Instead, sexual satisfaction had a bigger impact on women’s happiness, and typically, the sex got better the longer a couple stayed together. Yet, as TIME put it, “a man’s happiness rose 17% with each additional point he rated the importance of his partner’s orgasm.” Caring husband, happy wife? Happy wife, happy husband?
Why would sex so often get better for women over time? Women often talk of the importance of love and connection to sexual enjoyment. With time, the couple can become deeply bonded. But they can also become more skilled. Safety and relaxation are important to a woman’s orgasm and long-term relationships can enhance both. Finally, over time the messages of a sex-negative culture for women can slip away in the security of marriage, where all agree that sex is virtuous.
Co-author and clinical sexologist, Michael Sand, said the study is important in showing that long-term relationships can be filled with “healthy, vibrant sexuality.”
In another reversal of stereotype, men were happier, overall, in their relationships
than women. Maybe it’s not so surprising. In modern marriages, men still have more
power and more say. Women are more likely to nurture and care for their spouses.
But both men and women felt greater relationship satisfaction the longer they stayed together. Are happier couples simply more likely to stay together? Or do the deep bonds that form over long-term relationships create the contentment? Perhaps it’s a bit of both.
Interesting, all. And hopeful.
These findings are based on a survey from the Kinsey Institute of 1,009 heterosexual couples from five countries who were middle-aged or older, and in long-term relationships.
Check out the Diet Coke ad above.
Do you react like these women?
- Aaaah, awesome
- I was like :O when i saw this commercial
- ooh la la! like like like, all I need, no sugar, no calories!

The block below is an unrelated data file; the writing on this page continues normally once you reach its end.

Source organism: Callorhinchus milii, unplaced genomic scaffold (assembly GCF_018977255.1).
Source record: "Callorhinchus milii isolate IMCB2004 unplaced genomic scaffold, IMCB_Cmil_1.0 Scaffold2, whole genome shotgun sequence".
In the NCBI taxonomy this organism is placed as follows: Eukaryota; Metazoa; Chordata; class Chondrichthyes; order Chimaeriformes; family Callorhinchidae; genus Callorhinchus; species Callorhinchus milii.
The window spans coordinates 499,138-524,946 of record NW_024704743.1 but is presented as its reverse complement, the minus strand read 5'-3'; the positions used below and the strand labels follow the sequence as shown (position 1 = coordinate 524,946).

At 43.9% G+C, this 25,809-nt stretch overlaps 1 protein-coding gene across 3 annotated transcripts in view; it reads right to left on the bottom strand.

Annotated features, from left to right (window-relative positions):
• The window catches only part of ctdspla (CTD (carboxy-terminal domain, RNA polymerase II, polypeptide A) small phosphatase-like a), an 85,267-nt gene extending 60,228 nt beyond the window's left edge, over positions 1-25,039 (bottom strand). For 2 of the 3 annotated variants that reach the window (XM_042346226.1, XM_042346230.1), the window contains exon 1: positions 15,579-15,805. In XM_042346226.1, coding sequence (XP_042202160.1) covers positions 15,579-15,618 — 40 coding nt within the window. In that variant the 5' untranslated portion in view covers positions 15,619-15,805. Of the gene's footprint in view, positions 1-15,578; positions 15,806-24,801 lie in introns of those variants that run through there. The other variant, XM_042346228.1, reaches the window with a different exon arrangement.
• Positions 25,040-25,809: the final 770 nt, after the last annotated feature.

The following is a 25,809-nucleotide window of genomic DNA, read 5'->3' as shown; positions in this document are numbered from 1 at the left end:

And Coke’s personal favorite:
- Hot damn I need a Coke.
Or like these men?
- Bad commercial, kinda degrading for women…
- kinda sexist, no? Imagine a group of guys rolling the coke can to a hot girl, that then gets splattered with coke on her top and takes it off while they stare… yeah … id wanna see that commercial!
- I feel very violated as a man to be viewed as a slave laboring, sex toy meant for the amusement of females. It’s almost to hard to bear watching this demonstrable evidence of female oppression in our society. I don’t think women would be laughing if this video was the contrary. Women are nothing but misandristic swines. We have to unite my brothers and break this new established misandry system. Wahh
Oh no, do I have to start competing with guys who look like THAT?! (We ladies can relate having had to compete with Brooklyn Decker-types for years.)
I don’t like how he’s demeaned before he’s ogled. (On being demeaned — or being demeaned and ogled — the ladies can relate and commiserate.)
An alternative translation:
Women aren’t the only ones who are objectified! And women like to objectify, too, so quit yer whining!
If so, these guys think this ad is equivalent to what women are pelted with every day. It’s not.
First, sexiness is a part of the human experience. So if either men or women are portrayed as sexy some of the time, no big deal. Our sexuality is a part of our humanity.
The problem comes, in part, from bombardment by an impossible beauty ideal, leaving plenty of women feeling bad about themselves. Guys increasingly face this problem, but not at nearly the same level.